After fighting for some 15 years, 37-year-old Renato “Babalu” Sobral has retired from mixed martial arts.
Although he faltered late in his career as nearly all combat athletes do, Babalu was for years a top-10 lightheavyweight.
The Marco Ruas protege (he later swtiched to Gracie Barra, in 2003) started fighting in his native Brazil, going 4-0. He then moved to Akira Maeda’s Rings organization in Japan, going 11-3 there. His only losses were to Dan Henderson, Valentijn Overeem, and a decision loss to Fedor Emelianenko.
During this period, he also made two stops in the USA, beating Brad Kohler by soccer kick in the WEF, and Mo Smith by split decision in the UFC
That is enough fights at the highest levels of the sport for some to call it a career, but Babalu was barely warming up. In 2000 alone, he fought ten times.
In 2002 he entered the UFC, with one win and two losses, to future UFC champion Chuck Liddell and past UFC champion Kevin Randleman.
He then fought for a variety or oganizations internationally, including one of the greatest performances in the history of the sport. Sobral beat Trevor Prangley by three round decision, then handed Shogun Rua his first loss ever with a third round submission, and then beat Jeremy Horn by three round decision, winning the event title. He did it all in one night.
He then went back to the UFC, in 2005, going 4-2, losing to Chuck Liddell in a title shot.
Late in 2007 he want back on the international circuit, winning the Strikeforce light heavyweight title.
In 2010 Sobral was injured in a snowboarding accident, and contemplated retirement, but he healed and returned to the cage with a quick submission win over Tatsuya Mizuno in Asia’s ONE FC.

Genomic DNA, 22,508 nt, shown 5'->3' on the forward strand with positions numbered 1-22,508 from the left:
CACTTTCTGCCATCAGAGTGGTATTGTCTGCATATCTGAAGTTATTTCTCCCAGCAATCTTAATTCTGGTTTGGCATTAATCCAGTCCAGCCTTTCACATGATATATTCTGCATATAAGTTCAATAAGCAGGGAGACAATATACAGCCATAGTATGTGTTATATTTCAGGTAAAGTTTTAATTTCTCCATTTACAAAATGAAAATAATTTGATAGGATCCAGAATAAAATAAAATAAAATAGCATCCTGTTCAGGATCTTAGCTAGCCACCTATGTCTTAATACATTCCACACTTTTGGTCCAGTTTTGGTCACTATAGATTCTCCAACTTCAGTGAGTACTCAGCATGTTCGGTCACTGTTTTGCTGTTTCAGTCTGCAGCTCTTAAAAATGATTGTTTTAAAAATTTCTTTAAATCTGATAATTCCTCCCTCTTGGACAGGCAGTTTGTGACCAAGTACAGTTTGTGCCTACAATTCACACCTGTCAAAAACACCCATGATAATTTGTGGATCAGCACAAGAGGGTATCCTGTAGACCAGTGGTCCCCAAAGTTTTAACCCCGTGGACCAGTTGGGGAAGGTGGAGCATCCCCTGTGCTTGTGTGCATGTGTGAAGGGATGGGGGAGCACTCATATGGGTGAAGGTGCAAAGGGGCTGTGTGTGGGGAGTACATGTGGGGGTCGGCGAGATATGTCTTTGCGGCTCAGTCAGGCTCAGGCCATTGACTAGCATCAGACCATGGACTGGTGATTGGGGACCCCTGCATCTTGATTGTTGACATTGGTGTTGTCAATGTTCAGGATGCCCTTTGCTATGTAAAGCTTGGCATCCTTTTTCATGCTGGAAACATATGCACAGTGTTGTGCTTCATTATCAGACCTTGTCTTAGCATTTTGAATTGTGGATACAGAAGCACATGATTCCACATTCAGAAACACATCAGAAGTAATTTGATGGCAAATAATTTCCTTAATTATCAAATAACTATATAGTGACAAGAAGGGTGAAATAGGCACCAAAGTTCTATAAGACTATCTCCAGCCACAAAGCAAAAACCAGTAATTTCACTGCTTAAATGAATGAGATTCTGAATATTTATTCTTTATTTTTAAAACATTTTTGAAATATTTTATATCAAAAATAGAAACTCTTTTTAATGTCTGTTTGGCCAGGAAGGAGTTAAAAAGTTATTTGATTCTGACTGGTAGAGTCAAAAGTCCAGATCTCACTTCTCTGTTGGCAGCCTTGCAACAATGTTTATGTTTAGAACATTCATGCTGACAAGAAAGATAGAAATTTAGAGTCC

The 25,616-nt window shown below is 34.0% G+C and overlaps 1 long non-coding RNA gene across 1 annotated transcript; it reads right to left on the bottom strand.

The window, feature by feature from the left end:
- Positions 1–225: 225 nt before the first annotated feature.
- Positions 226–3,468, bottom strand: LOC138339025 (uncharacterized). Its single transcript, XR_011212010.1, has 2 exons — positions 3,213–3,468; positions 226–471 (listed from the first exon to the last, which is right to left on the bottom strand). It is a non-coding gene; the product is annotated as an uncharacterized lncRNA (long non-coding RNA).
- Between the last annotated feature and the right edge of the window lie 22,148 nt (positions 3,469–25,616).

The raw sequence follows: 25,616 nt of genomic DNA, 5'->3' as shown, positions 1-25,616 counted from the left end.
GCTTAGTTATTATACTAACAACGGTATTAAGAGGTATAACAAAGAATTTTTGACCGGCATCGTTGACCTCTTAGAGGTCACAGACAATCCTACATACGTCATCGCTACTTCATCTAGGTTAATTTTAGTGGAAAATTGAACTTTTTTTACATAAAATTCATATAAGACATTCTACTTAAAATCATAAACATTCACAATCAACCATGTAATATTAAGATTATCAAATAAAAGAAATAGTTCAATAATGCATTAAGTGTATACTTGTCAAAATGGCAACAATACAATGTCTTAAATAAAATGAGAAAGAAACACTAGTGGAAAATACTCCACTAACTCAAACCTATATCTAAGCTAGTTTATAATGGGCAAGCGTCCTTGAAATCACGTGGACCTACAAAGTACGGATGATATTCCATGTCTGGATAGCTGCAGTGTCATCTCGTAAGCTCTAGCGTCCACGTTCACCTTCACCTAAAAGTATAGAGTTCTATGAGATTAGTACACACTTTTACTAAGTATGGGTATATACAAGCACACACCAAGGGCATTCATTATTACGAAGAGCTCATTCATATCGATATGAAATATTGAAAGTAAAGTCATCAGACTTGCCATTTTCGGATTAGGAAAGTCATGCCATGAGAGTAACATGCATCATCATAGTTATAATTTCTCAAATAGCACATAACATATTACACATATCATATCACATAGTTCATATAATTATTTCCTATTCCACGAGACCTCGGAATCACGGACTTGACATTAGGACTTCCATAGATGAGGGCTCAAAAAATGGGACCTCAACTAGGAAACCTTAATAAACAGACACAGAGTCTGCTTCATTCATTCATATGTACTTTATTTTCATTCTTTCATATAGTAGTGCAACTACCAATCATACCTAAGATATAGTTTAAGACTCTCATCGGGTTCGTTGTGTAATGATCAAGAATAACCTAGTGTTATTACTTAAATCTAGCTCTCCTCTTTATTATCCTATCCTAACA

Babalu then signed with Bellator, but the years caught up with him, and Wednesday night he lost his fight in the oganization. Babalu then put on his gi, laid his gloves down in the center of the cage, bowed in respect to the fans and to the sport, and retired.
“It’s kind of highly emotional for me to talk about this right now,” said Sobral at the post fight press conference. “But I think maybe I’ve been in the cage more than everybody in this room here. I lived the life. That’s what I want to say. I have no regrets. I was happy to help this sport grow.”
“I’ll keep continuing to help the sport to grow, but I won’t fight anymore. I wished for a good fight. I wish I could have been faster. I wish I could have been stronger than I used to be. But my body cannot continue to do this anymore, and it’s time for me to step out.”
With multiple international titles and wins over Jose ‘Pele’ Landi, Chael Sonnen, Jeremy Horn, Mauricio ‘Shogun’ Rua, Robbie Lawler and Maurice Smith, Babalu leaves a legacy of toughness, technique, and excitement that earned the respect of all.
And if you are curious about the nickname, he explained in an interview with CagePotato 🙂
“The nickname was given to me by a friend when I was 11 years old,” said Sobral. “It is the name of a chewing gum. I used to wear red shirts which resembled the gum’s wrapper. Your nickname is not something you can change — the more you dislike it, the more people will call you that to make fun of you. Here in the U.S. people have nicknames like ‘The Killer’ or ‘The Assassin,’ but it’s different in Brazil. Their nicknames are things like ‘Big Head’ and ‘Owl’s Face.’ You don’t get to pick your own. This nickname was given to me, and there’s nothing I can do about it.”